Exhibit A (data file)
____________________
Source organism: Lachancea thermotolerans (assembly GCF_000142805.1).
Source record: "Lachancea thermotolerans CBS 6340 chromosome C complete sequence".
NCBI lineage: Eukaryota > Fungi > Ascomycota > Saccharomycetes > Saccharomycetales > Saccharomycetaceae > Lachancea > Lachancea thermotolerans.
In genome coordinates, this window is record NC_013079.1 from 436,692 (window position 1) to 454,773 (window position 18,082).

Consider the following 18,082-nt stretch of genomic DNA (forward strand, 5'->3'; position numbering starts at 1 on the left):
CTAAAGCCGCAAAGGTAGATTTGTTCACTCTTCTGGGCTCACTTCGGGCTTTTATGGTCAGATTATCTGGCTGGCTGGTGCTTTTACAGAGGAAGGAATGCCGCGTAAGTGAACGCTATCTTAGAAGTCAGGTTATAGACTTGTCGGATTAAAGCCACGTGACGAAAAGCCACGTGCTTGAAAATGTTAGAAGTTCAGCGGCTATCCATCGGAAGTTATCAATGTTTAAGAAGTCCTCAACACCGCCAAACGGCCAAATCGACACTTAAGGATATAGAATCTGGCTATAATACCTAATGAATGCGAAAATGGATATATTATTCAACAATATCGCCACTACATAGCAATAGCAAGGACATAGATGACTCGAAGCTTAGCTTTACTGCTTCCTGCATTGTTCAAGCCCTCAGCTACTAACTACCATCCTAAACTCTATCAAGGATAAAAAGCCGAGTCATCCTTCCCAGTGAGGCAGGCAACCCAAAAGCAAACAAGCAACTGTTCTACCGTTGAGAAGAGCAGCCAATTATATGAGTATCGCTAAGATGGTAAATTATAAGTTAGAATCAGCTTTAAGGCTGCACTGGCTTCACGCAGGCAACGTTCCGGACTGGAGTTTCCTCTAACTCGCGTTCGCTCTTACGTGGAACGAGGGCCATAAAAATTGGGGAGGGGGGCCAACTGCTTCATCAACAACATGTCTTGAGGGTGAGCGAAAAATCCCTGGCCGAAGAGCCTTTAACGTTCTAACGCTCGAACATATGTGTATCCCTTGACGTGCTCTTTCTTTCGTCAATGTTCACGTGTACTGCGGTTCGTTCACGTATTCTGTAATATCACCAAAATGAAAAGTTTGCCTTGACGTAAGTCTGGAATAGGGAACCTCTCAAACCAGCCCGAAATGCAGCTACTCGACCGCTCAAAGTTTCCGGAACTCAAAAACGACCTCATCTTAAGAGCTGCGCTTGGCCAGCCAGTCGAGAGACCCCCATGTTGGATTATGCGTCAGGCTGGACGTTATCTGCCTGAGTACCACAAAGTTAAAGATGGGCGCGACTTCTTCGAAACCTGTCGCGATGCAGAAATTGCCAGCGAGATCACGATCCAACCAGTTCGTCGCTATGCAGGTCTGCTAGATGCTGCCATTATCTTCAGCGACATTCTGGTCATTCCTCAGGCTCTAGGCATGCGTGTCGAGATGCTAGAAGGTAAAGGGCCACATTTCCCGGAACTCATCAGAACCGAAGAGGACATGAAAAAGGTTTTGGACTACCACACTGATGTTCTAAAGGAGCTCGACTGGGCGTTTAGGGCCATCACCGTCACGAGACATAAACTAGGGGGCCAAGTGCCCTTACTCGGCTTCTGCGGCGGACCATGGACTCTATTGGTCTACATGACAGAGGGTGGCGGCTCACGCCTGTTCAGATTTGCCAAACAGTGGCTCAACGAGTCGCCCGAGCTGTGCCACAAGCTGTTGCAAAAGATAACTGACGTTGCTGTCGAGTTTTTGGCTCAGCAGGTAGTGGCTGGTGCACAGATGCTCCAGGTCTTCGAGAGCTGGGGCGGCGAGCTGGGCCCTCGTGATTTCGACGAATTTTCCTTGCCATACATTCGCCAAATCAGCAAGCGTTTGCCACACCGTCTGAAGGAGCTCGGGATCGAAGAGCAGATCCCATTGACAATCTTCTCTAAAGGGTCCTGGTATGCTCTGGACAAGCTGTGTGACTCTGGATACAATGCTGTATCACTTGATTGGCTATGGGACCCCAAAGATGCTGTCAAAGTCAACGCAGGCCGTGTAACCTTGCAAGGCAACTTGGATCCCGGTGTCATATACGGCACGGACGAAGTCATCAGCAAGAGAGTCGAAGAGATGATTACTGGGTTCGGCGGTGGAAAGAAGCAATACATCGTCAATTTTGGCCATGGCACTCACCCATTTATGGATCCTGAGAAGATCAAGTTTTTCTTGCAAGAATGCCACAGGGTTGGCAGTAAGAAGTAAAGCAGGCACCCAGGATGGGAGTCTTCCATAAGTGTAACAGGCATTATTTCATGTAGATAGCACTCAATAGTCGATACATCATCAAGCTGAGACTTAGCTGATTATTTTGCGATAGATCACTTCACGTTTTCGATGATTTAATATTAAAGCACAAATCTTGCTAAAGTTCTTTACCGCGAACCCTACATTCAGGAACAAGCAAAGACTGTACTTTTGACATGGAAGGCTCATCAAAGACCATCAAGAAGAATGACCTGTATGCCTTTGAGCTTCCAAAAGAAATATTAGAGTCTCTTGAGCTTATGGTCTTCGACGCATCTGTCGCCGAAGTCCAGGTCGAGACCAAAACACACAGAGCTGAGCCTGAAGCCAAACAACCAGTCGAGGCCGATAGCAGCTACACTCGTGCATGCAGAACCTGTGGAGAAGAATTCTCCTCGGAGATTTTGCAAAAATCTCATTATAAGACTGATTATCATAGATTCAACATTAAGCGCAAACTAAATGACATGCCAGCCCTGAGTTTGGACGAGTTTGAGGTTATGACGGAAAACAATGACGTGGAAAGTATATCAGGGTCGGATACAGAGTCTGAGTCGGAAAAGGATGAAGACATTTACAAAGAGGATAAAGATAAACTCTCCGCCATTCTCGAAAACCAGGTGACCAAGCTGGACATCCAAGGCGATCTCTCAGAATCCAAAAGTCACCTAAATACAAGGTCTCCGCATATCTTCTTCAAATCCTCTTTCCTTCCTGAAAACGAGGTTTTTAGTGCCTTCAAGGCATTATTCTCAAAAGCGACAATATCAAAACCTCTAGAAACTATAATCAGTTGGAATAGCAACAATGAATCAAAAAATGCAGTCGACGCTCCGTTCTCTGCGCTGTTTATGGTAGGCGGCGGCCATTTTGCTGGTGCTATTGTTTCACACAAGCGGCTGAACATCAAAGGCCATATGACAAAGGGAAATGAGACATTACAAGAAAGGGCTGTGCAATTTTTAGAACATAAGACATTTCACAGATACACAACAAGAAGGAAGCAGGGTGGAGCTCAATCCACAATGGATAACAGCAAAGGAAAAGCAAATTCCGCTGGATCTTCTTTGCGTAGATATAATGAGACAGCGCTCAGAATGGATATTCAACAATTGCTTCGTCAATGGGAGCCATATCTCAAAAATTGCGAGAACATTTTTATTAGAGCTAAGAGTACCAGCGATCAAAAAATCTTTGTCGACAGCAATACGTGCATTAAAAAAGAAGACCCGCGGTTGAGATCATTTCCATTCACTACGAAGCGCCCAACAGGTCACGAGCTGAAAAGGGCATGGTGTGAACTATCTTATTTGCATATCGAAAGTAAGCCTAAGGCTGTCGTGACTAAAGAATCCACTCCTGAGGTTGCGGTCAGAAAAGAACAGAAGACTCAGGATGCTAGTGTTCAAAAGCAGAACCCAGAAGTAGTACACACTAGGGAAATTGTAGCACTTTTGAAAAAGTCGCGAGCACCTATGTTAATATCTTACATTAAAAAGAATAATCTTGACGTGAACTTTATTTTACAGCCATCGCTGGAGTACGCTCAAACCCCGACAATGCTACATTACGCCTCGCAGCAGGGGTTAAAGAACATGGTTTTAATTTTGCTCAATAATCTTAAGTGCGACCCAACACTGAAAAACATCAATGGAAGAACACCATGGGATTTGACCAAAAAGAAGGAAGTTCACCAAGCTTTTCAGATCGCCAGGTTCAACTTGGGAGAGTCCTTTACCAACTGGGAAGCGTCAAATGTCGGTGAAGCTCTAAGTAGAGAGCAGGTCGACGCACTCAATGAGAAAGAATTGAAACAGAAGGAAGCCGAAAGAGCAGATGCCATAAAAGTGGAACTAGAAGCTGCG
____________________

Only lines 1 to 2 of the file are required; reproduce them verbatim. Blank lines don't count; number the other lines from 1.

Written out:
Source organism: Lachancea thermotolerans (assembly GCF_000142805.1).
Source record: "Lachancea thermotolerans CBS 6340 chromosome C complete sequence".